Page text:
George Knox, J.
1. The land in dispute in this second appeal is situate in Mouza Bama-puri Kalan, Purganah Kalpi, zila Julaun in the Thok Daya Ram lambardar. Khata No. 5 was in the proprietary possession till recently of Harju respondent to this appeal, and half was owned by Puran Singh respondent and several other persons, relations of his, with whom we are not concerned in this second appeal. The appellants are landholders of Khata No. 9 of Thok Beni of the same Maha name unknown, and in this Khati and Thok the respondent Harju holds no land. Beni and Khup Chand have recently purchased the land in dispute from Harju. Upon purchasing the land, Puran Singh the respondent instituted the claim for pre-emption out of which this second appeal has arisen ; he bases his claim upon custom prevalent in the village evidenced by the entries in two village records-of-rights, the one prepared at the Settlement of 1865 and the second prepared at the Settlement of 1884-1885. The custom as recorded in the village record-of -rights of 1865 runs as follows:-- 'If any shareholder wishes to dispose of his share he must do so in the first place to Baradaran, then to co sharers in the patti and after that to co-sharers patti digar.' Both the Courts below holding that Puran Singh stands in the second category, have decreed plaintiff's suit. The defendants vendees come here in second appeal and their contention is that the village records are records not of custom but of contract. Secondly, that even if it be found that a custom of pre-emption was current in this Mahal, that custom was abrogated in its entirety when the partition of the Mahal as it originally stood, was made in 1886 into five Mahals. Thirdly, that if this contention does not find favour, two of the appellants have a preferential right, inasmuch as they should be classed in the first and not in the third category. For the appellants, it was earnestly contended that the words contained in the village record-of-rights above-mentioned point conclusively to the fact that what was recorded was a contract, and not the fact of custom. Great stress is laid upon the word contained in the second village record-of-rights which runs thus: ''There have been no cases (Mukadima) no to now, but the currency of the right of pre-emption is accepted by us.' (Rewa) haq shufa Tasdiq). Some stress is also laid upon the fact that the mahal record of 1865 makes no allusion as to what existed in the mahal, before that date. However, I think, we do not need to go into any subtleties of construction in this case ; both the village records-of-rights are couched in very simple language, they are in harmony with the idea of the existence of a custom in the mahal well-known, to and accepted by, the shareholders. I have been shown nothing which leads to the inference that the settlement officer misunderstood his duties, and recorded a contract when it was expected of him that he should only record custom, and there the record stands natural and fortified by the presumption which it is given it by the Land Revenue Act of 1873. My attention was directed to the case of Kanchan Singh v. Mani Ram 7 A.L.J. 213 and to the case of Tasadduq Husain Khan v. Alt Husain Khan 28 A.W.N. 121. In both those cases there was only one Wajib-ul-arz before the Court so far as I can ascertain, and the language in the village record-of-rights which were produced in each of those cases spoke haltingly. I have before me two successive village records-of-rights, which speak clearly and unhesitatingly. With regard to the contention that a custom was abrogated in its entirety when the parfect partition took place, I cannot find anythingin the village record-of-rights, which will not adapt themselves to the new state of things by the partition in 1896. A mahal without, a Wajib-ul-arz was an anomaly and it has been held that where we do not find a village record-of-rights under such circumstances, it is but reasonable to presume that the former record-of-rights came on in its entirety, and prevailed so far as it was applicable to the new order of things. Partition does dislocate a mahal, and it is easy to conceive that the dislocation may be so great that the terms of the old record-of-rights can in no way be adapted to the change. Such is not the case here. The learned Vakil for the appellant referred me to the case of Daria v. Harkhial 6 A.L.J. 180, but so far as I can ascertain, the circumstances of that case were very different from the circumstances of the present case. That was a case in which patttis and Thoks were done away and an old Thok divided into a new Mahal. The village there seems to have been an abnormal one; this village is a normal one. Lastly comes the contention that the appellants rank as Baradran of Harjus. I cannot find that this is supported by any evidence and so far as there are findings, they are in the opposite direction.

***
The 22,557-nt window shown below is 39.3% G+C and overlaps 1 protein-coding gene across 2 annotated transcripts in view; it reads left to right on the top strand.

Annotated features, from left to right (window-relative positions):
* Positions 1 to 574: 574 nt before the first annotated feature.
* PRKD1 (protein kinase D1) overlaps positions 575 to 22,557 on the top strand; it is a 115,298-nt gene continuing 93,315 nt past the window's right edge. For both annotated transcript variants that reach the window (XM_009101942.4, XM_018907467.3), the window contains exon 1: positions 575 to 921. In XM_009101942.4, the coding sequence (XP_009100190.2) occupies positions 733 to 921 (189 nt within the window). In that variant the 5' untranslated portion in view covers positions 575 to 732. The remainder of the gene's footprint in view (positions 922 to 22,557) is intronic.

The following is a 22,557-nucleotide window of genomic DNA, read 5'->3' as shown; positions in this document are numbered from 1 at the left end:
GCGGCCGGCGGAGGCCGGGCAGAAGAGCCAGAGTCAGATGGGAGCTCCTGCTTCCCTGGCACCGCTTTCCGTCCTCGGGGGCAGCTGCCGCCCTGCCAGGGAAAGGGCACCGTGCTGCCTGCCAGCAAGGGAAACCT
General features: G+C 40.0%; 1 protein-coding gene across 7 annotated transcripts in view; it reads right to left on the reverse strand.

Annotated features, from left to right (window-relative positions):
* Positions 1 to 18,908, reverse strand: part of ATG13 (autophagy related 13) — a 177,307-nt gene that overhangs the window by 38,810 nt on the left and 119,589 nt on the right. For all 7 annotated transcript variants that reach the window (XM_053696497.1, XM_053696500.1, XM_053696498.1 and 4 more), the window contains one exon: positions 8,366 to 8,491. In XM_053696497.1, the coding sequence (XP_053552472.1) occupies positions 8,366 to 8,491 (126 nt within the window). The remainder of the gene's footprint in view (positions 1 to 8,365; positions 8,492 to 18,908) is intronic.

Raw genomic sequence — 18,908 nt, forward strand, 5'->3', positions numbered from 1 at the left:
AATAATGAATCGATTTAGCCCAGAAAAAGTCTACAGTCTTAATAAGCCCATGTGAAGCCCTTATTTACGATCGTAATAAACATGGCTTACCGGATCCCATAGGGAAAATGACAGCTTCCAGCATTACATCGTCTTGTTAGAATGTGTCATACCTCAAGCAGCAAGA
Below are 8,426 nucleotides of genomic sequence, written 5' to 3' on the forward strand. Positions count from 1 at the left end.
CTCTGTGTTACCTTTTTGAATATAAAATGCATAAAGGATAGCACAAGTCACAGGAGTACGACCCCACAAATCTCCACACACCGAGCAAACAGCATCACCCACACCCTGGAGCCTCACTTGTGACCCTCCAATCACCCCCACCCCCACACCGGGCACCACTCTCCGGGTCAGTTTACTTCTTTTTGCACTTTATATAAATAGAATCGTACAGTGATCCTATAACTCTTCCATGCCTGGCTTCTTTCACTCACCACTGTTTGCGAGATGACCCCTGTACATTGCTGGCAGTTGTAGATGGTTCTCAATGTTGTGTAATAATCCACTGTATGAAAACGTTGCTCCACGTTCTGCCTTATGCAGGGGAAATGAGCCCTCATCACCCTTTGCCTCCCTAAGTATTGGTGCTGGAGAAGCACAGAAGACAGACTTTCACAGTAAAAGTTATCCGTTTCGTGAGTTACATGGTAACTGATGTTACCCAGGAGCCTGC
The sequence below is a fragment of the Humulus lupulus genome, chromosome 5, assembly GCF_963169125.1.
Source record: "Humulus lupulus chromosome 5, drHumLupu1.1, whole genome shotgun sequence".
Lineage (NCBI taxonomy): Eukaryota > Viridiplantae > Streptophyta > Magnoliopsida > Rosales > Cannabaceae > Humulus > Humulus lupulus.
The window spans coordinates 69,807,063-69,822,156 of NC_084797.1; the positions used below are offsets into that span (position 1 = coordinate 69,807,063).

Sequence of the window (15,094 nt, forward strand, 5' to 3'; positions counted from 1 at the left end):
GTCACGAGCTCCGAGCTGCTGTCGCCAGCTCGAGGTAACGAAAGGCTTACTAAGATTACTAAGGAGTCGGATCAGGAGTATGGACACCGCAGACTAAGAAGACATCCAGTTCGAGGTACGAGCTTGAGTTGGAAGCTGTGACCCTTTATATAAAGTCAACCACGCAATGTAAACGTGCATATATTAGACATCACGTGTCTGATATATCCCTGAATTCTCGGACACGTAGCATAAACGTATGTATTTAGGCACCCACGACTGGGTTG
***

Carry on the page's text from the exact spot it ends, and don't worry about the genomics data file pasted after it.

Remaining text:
2. The appeal is dismissed with costs which will include fees in this Court on the higher scale.